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Bookmark the Park: Literary-inspired park events take off

By Tabitha Johnston - Chronicle Staff | May 28, 2021

From left, Shepherdstown family Roula Hammer, David Hammer and Effie Kallas talk and look at nature-themed books at the beginning of Saturday’s Bookmark the Park kickoff event at Rumsey Park. Tabitha Johnston

SHEPHERDSTOWN — Shepherdstown residents biked, walked and even drove to Rumsey Park on Saturday afternoon, to participate in the Shepherdstown Parks & Recreation Committee’s kickoff Bookmark in the Park event.

The Bookmark in the Park series, according to committee member Effie Kallas, has been in the works for some time, but had to be postponed until this summer, due to the COVID-19 Pandemic. The series is featuring a different literature-focused event each month, in one of the six parks in town.

“This is post-COVID, and we haven’t seen each other in months!” said Marianne Alexander, of Shepherdstown, as she and two of her friends relaxed in their camping chairs and discussed the books they brought to the event.

Attendees were encouraged, for the kickoff event, to bring nature or springtime-themed books to discuss with other attendees. While many attendees each brought their own books, some decided to share, including mother-and-son Peggy McKowen and Matthew Macauley.

“We’re reading ‘The Secret Garden,’ which we felt fit the theme,” McKowen said, mentioning the two would take turns reading. “We just thought it was a beautiful day and a good opportunity to enjoy nature and the park.”

Shepherdstown Parks & Recreation Committee Chair Cheryl Roberts, left, talks with Peggy McKowen, of Shepherdstown, as McKowen’s son, Shepherdstown Elementary School fourth grader Matthew Macauley, looks on, at the beginning of Saturday’s Bookmark the Park kickoff event at Rumsey Park. Tabitha Johnston

McKowen was one of a few attendees who bought their books at Four Seasons Books, while others said their books came from the Shepherdstown Public Library.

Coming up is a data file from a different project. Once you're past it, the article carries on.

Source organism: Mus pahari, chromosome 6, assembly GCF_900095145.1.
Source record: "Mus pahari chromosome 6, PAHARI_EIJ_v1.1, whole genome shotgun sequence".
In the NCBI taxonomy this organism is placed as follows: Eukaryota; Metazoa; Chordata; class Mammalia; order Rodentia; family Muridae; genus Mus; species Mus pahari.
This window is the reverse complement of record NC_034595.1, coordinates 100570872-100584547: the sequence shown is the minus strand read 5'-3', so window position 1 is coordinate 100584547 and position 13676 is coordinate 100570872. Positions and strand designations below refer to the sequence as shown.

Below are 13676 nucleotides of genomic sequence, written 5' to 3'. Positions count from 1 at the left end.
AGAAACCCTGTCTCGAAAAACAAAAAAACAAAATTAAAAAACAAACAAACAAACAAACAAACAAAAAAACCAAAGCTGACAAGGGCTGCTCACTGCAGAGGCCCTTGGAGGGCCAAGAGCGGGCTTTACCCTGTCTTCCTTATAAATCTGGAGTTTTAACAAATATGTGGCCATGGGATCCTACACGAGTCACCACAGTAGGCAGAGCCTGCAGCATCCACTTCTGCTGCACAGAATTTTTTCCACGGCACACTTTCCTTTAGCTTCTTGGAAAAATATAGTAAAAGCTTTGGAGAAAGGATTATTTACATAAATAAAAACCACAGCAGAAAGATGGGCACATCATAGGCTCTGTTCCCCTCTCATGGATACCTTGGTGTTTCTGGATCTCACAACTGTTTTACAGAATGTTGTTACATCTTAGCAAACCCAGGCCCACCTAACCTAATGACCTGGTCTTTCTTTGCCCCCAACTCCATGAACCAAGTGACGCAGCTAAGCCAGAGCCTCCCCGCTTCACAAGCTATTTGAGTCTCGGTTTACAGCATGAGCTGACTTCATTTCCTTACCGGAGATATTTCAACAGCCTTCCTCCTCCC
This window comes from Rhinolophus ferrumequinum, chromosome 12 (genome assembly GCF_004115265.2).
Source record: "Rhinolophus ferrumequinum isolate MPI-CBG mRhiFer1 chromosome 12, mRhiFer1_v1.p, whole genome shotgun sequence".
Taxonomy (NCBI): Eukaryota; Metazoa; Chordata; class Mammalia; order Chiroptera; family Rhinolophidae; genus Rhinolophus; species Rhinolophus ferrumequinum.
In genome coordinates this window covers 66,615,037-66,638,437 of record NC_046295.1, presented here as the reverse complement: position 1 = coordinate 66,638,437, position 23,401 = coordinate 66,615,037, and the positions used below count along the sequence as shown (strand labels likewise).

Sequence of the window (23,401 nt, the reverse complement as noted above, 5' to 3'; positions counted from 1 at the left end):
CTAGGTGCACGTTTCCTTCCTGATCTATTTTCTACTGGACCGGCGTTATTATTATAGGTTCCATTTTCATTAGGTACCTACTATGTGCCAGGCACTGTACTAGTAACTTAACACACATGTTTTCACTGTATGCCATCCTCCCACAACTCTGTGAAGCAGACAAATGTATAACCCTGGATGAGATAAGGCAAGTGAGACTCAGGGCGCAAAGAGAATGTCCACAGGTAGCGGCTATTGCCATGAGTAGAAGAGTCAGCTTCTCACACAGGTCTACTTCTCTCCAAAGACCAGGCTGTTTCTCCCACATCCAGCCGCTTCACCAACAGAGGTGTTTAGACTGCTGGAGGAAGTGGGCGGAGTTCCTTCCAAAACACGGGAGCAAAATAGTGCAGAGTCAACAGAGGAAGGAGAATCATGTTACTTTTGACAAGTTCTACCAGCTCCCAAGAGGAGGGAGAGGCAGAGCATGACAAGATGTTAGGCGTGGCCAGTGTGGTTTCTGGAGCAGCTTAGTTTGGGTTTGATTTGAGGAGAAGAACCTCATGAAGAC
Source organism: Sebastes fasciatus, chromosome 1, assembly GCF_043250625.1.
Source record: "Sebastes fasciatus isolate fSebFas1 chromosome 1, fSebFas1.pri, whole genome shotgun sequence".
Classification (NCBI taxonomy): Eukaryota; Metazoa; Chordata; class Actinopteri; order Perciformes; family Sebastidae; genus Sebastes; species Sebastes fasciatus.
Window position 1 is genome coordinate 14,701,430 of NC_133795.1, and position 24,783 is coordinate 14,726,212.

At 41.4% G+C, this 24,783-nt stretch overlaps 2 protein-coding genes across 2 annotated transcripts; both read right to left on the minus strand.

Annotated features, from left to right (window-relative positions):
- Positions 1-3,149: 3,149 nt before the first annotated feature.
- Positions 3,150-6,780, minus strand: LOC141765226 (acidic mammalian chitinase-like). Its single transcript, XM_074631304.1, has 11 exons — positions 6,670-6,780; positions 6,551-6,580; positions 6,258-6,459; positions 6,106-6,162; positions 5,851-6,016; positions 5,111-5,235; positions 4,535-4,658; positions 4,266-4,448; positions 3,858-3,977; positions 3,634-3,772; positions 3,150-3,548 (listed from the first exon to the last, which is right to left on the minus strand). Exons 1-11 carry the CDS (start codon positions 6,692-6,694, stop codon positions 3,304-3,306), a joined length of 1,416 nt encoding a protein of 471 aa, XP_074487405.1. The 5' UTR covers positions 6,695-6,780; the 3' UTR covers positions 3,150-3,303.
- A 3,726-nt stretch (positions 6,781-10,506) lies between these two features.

“The parks’ good, the library’s good, so why not come to this event and support both?” said Betty Snyder, of Shepherdstown, as she perused her rented book.

According to Kallas, Four Seasons Books and the library are sponsors for the series, and have agreed to offer reading suggestions for those attending this and future Bookmark the Park events.

“We’re always wanting to encourage support of our local businesses and our local library and our local parks. This is the essence of Shepherdstown, so let’s combine them together!” Kallas said, as she sat with her husband and daughter in a camping chair semicircle under a canopy of trees.

“We wanted to have something to bring people to the parks! There are six parks in town, and we want to make sure people know about all of them,” said Shepherdstown Parks & Recreation Committee Chair Cheryl Roberts, mentioning this is one of two ways the committee is trying to raise interest in Shepherdstown’s parks. “We’ll be sending out a survey soon about the town’s knowledge of the parks.”

Shepherdstown residents Betty Snyder, Marianne Alexander and Carolee Youngblood, from right, talk about their nature-themed book choices at the beginning of Saturday’s Bookmark the Park kickoff event at Rumsey Park. Tabitha Johnston

Four of the remaining five parks will host a series event, Kallas said. On June 13, a book swap will be held at Viola Devonshire Commemorative Park at 2 pm. Attendees are encouraged to come with a book to read inspired by Father’s Day, Juneteenth or West Virginia Day, and to bring another book they’d like to exchange with another attendee at the book swap table. On July 24 at 11 a.m. at Riverfront Park, local book clubs will be encouraged to attend the event, with patriotic or historic books. On Aug. 20 at 5:30 p.m. in Cullison Park, the event will be an adults night. Attendees can look forward to a quiet time for adults to wind down after work with a few good books on a topic of their choice. On Sept. 12 at 2 p.m. in Bane Harris Park, the tables will be turned for a kids time, featuring a kids story time and play time.

“It’s a fun community thing — bring a book, come find a park, see what’s cool about it,” Kallas said.